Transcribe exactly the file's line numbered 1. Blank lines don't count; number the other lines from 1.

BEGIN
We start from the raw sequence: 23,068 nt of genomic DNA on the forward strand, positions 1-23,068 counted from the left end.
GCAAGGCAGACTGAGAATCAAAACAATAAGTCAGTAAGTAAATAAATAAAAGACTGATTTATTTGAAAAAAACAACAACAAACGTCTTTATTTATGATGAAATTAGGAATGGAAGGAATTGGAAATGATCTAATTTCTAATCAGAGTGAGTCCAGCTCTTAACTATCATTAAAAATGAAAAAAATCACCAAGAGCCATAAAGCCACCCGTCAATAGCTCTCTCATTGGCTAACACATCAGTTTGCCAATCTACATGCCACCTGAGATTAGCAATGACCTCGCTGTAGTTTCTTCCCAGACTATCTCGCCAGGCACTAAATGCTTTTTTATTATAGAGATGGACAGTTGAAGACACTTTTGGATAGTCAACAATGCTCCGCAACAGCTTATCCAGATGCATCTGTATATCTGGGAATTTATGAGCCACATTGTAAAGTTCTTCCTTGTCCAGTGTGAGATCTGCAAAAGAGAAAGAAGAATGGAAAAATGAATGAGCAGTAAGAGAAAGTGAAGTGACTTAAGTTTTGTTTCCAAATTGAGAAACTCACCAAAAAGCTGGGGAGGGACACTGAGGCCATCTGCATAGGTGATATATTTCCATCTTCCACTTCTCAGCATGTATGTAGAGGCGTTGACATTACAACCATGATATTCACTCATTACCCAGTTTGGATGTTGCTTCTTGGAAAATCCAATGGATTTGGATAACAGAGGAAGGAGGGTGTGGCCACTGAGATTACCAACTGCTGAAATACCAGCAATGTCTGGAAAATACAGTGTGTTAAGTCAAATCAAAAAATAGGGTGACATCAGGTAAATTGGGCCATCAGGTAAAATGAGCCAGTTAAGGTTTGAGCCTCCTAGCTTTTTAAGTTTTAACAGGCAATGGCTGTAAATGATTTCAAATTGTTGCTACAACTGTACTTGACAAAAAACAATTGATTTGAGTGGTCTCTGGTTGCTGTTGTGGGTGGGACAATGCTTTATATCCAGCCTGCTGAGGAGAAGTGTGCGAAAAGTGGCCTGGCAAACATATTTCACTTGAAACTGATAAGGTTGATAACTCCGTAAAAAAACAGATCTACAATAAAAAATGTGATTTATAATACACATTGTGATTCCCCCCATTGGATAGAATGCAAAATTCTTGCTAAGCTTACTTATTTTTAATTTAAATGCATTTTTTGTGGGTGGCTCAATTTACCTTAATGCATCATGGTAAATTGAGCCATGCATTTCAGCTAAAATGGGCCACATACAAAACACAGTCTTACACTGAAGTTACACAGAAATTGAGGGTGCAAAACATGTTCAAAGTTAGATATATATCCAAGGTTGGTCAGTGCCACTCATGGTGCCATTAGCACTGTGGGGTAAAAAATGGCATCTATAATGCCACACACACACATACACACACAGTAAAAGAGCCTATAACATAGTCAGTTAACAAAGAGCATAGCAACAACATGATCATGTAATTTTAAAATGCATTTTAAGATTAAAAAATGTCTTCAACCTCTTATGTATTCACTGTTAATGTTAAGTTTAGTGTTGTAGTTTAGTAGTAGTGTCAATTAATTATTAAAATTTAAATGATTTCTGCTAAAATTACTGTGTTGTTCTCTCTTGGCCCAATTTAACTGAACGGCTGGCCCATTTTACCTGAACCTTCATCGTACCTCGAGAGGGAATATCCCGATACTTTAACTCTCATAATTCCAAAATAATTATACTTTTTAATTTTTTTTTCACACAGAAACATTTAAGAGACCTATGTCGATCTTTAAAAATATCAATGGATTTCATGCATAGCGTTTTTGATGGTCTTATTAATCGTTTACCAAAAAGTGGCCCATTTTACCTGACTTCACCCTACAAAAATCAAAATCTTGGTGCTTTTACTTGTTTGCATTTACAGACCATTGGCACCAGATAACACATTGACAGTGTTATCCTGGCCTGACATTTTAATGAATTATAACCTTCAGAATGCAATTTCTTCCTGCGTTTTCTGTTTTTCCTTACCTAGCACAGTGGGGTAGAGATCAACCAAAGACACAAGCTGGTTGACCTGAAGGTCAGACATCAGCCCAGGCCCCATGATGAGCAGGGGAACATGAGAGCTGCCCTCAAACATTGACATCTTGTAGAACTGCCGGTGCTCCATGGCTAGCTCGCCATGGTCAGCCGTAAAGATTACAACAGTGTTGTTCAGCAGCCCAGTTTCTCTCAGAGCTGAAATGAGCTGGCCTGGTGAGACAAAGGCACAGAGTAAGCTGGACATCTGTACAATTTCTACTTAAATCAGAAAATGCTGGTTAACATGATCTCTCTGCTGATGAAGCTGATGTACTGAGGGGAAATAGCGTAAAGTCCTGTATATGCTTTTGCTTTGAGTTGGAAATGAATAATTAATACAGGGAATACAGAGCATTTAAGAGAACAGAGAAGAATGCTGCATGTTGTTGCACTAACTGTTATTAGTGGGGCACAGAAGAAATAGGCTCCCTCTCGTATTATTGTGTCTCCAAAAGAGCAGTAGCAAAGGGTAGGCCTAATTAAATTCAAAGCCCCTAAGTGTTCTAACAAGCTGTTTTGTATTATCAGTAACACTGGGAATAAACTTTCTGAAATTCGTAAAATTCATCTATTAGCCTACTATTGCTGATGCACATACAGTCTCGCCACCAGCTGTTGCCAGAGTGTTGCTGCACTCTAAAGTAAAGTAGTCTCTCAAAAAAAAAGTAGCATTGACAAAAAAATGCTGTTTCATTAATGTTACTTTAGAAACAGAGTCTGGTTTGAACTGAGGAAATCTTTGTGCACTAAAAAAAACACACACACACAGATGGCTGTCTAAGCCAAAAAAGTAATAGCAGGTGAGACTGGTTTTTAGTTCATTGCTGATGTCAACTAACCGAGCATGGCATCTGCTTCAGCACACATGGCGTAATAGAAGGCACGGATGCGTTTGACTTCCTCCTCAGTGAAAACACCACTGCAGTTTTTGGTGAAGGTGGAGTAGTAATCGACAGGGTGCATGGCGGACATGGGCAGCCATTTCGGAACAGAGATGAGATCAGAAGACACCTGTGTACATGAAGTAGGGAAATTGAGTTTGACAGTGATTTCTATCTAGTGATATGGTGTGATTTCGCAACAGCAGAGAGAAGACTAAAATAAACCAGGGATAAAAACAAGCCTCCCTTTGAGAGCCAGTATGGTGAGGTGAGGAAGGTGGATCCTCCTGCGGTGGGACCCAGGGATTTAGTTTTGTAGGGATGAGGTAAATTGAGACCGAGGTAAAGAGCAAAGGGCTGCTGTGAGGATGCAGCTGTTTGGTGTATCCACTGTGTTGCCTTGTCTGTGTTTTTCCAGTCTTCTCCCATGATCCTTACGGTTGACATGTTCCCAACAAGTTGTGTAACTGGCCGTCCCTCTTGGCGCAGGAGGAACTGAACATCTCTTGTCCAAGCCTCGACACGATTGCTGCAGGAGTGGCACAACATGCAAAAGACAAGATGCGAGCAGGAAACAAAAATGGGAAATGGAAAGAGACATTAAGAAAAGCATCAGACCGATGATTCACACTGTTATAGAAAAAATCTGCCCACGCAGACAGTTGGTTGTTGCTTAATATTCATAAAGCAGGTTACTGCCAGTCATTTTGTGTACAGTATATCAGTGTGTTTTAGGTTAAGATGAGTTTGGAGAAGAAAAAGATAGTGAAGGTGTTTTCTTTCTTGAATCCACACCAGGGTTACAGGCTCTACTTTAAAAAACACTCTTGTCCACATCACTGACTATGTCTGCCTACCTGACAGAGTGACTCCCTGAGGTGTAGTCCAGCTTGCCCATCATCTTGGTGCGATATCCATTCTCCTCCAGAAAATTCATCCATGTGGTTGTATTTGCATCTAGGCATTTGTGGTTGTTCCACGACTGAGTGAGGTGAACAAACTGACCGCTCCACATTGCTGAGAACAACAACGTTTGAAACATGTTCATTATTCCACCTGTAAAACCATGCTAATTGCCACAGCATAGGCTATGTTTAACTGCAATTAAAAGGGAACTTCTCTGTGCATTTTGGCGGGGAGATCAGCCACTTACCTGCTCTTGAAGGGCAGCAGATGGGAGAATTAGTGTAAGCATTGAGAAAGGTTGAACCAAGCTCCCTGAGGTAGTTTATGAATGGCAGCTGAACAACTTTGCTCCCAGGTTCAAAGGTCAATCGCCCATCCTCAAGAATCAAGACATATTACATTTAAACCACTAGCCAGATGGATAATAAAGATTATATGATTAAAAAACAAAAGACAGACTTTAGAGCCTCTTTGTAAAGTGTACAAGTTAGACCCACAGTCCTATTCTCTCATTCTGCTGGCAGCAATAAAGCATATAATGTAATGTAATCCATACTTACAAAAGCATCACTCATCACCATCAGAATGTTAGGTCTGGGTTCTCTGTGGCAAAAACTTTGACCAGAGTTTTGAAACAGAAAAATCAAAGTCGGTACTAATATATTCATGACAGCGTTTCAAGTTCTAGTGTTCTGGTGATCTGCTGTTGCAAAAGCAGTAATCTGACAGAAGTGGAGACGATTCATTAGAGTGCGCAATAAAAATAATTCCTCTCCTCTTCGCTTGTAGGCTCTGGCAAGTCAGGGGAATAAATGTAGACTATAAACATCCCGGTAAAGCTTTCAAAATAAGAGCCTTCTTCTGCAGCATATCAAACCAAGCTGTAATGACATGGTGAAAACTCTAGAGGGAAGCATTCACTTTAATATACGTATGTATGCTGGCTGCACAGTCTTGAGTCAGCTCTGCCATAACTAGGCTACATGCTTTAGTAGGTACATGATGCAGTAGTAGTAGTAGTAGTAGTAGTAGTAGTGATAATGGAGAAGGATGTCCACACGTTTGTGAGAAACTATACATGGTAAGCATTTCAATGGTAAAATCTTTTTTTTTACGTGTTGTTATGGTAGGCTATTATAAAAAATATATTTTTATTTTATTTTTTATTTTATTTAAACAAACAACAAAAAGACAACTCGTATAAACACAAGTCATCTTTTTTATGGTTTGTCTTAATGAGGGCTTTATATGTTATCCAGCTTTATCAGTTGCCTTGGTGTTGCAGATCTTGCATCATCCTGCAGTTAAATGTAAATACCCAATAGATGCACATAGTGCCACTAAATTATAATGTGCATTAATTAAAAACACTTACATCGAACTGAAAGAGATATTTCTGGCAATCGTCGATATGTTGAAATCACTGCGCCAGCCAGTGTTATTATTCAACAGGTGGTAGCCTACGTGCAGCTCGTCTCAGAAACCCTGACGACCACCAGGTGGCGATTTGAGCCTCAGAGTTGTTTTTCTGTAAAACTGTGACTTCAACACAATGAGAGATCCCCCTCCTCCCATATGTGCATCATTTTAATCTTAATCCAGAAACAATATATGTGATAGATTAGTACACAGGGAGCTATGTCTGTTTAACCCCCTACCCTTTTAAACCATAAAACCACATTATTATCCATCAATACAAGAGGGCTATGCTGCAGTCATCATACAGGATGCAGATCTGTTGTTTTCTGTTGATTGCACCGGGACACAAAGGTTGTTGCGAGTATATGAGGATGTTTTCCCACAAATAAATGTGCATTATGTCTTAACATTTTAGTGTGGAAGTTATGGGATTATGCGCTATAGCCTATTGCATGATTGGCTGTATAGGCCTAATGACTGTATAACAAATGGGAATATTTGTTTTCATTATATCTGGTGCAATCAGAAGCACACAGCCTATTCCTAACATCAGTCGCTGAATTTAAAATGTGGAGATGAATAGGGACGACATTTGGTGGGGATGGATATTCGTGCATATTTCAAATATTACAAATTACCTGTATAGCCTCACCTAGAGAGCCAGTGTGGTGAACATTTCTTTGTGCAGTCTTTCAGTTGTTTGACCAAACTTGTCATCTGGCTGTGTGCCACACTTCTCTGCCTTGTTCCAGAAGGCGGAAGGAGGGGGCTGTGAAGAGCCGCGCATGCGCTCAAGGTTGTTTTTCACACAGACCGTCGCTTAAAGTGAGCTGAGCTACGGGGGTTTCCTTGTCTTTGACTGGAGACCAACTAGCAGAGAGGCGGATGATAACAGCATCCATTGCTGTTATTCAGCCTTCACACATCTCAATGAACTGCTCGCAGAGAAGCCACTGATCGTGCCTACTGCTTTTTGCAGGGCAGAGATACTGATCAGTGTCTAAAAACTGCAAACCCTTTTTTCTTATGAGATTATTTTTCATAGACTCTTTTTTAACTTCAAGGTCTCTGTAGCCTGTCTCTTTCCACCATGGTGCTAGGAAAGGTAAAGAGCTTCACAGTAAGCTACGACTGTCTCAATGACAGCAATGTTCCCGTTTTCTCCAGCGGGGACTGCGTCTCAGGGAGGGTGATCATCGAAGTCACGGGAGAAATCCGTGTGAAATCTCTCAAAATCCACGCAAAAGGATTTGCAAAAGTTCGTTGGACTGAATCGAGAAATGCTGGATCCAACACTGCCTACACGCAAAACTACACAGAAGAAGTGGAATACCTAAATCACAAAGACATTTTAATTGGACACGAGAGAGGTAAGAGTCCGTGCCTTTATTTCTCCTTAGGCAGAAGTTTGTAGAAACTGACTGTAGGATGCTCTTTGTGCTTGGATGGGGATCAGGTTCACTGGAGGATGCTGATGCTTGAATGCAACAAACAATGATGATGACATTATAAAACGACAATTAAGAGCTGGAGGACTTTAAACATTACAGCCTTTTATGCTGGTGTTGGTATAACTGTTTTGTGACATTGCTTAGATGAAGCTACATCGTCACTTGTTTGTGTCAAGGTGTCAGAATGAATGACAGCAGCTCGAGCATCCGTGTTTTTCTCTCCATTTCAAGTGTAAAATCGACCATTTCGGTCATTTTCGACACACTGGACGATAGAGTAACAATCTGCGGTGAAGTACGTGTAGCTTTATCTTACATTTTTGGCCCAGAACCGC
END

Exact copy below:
We start from the raw sequence: 23,068 nt of genomic DNA on the forward strand, positions 1-23,068 counted from the left end.